"I only saw one Turkish soldier sitting in an armoured vehicle at the Turkish gate, before we entered through another gate into Syria,” he said.
From there, they started walking. “There were no towns or villages along the road. We were walking in completely empty countryside.”
Zakaria found shelter in a local mosque in Salqeen, where he has remained. He is waiting to return to his wife and two children left behind in Istanbul.
Other recently deported Syrians tell a similar story.
Mahmoud told The National he was deported through the same crossing after he was arrested in a raid on his home in Istanbul's Avciler district last month.
“I have a temporary protection card issued in Gaziantep” province in Turkey’s south-east, Mahmoud said, meaning that according to the new regulations in Istanbul, he should have been allowed to return to Gaziantep.
“Even then, the authorities said that Syrians had until August 20 to leave the city. But the police didn’t listen to me during my arrest.”
Instead, he and other arrested Syrians were taken by bus directly to the border. ”They forced me to return to Idlib via the Friendship Bridge crossing,” Mahmoud said.
He said that members of the hardline Hayat Tahrir Al Sham group that controls most of Idlib were waiting on the other side. “They interrogated me briefly, and then let me go.”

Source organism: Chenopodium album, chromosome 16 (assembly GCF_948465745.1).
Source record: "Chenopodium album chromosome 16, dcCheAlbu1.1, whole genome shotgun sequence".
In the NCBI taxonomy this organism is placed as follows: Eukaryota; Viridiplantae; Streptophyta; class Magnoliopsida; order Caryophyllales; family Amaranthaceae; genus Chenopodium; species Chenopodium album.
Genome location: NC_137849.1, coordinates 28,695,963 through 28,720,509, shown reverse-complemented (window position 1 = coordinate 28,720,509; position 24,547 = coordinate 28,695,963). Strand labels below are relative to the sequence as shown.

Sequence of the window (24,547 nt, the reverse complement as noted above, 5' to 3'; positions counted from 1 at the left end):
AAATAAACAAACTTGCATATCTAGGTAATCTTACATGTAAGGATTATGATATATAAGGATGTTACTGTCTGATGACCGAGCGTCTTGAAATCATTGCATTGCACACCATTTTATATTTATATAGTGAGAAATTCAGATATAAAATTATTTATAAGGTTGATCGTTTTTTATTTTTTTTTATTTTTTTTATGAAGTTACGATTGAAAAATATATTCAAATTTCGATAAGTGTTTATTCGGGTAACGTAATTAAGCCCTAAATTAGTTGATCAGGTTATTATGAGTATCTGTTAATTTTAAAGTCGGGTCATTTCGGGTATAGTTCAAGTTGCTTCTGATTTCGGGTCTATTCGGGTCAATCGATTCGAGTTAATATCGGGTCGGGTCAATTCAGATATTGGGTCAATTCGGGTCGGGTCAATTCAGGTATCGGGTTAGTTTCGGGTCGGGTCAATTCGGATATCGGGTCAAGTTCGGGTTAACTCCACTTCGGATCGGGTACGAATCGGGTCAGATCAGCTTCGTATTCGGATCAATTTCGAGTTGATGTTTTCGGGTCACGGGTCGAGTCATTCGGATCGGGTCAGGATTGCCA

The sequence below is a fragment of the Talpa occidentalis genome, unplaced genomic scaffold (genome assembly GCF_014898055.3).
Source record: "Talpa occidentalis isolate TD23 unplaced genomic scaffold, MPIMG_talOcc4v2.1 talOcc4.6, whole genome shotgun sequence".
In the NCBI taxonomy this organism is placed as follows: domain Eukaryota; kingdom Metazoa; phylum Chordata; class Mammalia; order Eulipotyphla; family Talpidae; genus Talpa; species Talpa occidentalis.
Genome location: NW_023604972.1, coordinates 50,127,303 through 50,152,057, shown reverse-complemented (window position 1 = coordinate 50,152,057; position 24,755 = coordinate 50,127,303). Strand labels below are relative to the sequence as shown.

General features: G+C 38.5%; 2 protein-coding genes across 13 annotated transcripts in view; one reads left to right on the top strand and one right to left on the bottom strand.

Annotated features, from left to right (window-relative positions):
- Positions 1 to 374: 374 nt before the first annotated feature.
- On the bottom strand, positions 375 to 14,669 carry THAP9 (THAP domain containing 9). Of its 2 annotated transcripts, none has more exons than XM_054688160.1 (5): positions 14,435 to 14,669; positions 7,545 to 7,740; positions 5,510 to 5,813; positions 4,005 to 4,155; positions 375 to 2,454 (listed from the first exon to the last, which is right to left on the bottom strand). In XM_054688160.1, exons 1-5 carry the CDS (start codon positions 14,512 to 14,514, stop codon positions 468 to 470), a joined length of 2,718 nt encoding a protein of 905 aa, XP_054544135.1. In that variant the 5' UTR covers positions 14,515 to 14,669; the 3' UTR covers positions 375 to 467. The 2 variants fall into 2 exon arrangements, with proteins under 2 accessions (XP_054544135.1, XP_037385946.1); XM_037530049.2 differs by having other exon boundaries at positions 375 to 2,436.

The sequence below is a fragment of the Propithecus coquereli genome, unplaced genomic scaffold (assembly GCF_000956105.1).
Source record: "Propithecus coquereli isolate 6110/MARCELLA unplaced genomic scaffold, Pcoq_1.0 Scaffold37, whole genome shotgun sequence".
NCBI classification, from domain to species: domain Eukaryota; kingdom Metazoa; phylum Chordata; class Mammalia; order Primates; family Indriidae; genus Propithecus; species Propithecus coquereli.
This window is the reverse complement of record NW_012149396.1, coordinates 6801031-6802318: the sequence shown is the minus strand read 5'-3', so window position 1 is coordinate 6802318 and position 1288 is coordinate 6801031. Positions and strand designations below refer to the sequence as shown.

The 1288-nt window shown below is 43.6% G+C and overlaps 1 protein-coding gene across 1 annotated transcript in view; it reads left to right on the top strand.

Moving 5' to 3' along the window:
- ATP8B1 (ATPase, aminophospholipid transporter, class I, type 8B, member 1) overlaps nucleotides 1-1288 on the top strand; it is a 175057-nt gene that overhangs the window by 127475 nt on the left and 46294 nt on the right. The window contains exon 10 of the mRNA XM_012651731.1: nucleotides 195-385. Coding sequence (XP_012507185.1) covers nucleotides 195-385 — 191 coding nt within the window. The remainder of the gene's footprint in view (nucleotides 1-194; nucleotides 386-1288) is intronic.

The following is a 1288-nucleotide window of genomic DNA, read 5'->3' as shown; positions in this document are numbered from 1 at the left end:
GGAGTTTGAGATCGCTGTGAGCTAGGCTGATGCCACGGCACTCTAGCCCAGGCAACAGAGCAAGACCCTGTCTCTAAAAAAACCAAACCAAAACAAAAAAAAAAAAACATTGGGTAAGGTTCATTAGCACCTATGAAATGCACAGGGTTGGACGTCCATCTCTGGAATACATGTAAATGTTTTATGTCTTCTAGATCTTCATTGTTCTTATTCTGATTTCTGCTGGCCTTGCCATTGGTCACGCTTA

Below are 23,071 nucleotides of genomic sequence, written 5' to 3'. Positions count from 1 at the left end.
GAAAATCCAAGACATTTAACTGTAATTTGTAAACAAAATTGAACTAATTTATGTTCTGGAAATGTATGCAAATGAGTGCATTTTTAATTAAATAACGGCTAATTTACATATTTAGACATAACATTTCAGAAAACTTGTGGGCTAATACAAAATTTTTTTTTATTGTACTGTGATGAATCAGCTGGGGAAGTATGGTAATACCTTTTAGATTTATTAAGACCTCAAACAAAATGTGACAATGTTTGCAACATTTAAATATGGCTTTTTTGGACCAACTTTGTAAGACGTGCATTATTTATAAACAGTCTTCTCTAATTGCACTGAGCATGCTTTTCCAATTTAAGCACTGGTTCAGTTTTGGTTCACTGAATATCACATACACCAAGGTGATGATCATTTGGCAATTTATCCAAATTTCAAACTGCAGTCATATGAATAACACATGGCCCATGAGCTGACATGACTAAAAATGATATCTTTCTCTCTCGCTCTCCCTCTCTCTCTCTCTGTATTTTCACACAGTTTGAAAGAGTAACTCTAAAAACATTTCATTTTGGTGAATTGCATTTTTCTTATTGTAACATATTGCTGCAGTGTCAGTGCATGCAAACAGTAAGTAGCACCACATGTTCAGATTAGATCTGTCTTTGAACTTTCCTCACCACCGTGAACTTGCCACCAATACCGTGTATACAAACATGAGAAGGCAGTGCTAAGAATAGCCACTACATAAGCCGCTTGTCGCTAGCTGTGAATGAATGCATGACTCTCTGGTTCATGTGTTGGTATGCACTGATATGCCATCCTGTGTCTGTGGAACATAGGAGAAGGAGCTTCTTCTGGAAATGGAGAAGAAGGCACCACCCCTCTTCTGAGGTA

He was back in Syria.
Turkish authorities have used this crossing to deport Syrian refugees in the past. Human Rights Watch reported last year that Turkish border guards “forced [Syrians] to return to Syrian territory … across a small dam on the Orontes River known as the Friendship Bridge”, usually after refugees were apprehended trying to slip across the border into Turkey.
Officials from the Turkish interior ministry and Istanbul province could not be reached for comment.
The recent deportations raise questions about what may follow the August 20 deadline, but also about how Turkey will treat the 3.6 million Syrian refugees in its territory in future.
For months, rhetoric and policy towards Syrian refugees has hardened amid a floundering economy and growing xenophobia.
Turkey has likely been emboldened by its migration deal with the European Union. In March 2016, the EU agreed to pay Turkey billions of dollars provided it acted to block migrants from attempting to reach Greece by sea. Deportations increased in the immediate aftermath of the deal. Previous EU funding has gone to Turkish detention facilities used to deport unwanted foreigners.
Other neighbouring countries, particularly Lebanon, have restricted entry to Syrians for years and started either coercing them to go back or returning them by force.
Streets in the Istanbul district of Esenyurt, home to large numbers of Syrians in recent years, now bear posters encouraging Syrians to go home.
"Syrians have begun to return," declares one with a photograph of Syrian children waving, all smiles. The poster only talks of voluntary returns, and even provides a phone number for those thinking about heading home.
According to Salem, 34, the writing is on the wall.
A refugee in Istanbul, he has started looking towards Europe rather than face increasingly unpredictable living conditions in Turkey.
Smugglers are still using WhatsApp and Facebook pages to advertise trips to Greece for up to $1,000.
“It’s half an hour across the sea, the cost isn’t that bad, and once you reach a Greek island, it's in God's hands,” he said.
Although aware of the risks at sea and the realities of life for refugees in Europe, Salem said he would still go.
"There are no options left.”